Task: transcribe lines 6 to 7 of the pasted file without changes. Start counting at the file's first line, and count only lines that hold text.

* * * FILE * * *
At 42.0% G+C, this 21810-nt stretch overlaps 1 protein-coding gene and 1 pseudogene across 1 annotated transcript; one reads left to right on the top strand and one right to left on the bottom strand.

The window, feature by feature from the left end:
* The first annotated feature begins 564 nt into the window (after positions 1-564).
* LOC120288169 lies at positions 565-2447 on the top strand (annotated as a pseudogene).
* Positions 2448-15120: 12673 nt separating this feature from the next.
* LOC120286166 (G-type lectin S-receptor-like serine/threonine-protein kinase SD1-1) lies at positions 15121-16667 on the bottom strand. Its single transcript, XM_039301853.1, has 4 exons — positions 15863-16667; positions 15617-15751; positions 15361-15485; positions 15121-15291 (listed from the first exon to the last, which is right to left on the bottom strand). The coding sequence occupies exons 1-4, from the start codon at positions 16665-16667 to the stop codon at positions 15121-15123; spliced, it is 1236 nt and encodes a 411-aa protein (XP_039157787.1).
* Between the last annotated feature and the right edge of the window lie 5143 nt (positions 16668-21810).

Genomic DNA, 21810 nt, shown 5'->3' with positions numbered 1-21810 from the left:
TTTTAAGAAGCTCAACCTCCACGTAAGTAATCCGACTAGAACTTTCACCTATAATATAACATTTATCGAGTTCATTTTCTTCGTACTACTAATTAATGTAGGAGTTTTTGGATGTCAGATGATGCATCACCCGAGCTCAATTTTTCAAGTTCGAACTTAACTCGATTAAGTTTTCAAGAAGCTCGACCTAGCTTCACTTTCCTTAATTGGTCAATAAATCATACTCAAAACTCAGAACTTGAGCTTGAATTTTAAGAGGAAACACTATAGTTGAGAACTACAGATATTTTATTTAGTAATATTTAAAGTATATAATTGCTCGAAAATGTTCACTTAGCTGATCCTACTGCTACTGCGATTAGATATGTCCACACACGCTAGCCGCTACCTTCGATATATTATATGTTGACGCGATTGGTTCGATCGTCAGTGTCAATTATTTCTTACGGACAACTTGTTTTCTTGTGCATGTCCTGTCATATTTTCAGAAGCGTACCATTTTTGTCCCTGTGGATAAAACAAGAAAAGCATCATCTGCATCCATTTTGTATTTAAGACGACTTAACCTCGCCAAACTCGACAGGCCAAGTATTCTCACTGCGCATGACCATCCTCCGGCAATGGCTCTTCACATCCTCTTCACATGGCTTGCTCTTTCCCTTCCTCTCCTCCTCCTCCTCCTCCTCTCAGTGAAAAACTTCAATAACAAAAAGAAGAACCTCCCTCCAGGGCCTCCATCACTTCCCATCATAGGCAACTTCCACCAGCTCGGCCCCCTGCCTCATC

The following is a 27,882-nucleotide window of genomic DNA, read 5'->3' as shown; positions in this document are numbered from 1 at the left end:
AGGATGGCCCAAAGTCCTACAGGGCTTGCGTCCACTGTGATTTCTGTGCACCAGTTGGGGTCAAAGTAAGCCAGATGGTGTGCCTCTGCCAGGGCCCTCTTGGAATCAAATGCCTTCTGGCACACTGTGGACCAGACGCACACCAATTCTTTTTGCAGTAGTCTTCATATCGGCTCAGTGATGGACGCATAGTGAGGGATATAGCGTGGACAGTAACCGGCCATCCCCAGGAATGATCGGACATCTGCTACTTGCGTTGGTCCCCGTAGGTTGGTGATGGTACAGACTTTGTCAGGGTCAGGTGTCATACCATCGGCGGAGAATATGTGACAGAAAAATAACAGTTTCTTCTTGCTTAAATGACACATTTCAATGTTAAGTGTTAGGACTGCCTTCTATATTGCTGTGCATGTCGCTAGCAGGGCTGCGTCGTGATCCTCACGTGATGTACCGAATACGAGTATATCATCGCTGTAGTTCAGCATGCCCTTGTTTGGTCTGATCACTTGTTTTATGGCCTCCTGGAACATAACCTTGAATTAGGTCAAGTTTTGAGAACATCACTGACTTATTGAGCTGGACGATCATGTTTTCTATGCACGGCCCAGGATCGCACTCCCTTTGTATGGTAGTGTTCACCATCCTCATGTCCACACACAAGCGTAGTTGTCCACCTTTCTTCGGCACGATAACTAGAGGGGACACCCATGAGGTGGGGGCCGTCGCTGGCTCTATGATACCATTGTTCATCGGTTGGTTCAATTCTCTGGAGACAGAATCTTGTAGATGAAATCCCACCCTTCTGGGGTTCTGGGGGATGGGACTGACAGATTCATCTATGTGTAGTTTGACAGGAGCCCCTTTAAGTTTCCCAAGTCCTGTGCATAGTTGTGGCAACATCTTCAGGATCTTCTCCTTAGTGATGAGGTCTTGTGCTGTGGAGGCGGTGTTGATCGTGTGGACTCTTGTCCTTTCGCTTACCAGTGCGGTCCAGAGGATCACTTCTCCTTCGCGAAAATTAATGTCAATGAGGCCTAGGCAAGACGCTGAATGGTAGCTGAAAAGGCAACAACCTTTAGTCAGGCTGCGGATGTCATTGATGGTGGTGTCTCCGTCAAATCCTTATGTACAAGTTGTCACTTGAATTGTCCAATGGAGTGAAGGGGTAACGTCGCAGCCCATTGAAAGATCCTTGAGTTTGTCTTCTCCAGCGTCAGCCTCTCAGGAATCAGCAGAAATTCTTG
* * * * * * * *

* LOC120286166 (G-type lectin S-receptor-like serine/threonine-protein kinase SD1-1) lies at positions 15121-16667 on the bottom strand. Its single transcript, XM_039301853.1, has 4 exons — positions 15863-16667; positions 15617-15751; positions 15361-15485; positions 15121-15291 (listed from the first exon to the last, which is right to left on the bottom strand). The coding sequence occupies exons 1-4, from the start codon at positions 16665-16667 to the stop codon at positions 15121-15123; spliced, it is 1236 nt and encodes a 411-aa protein (XP_039157787.1).
* Between the last annotated feature and the right edge of the window lie 5143 nt (positions 16668-21810).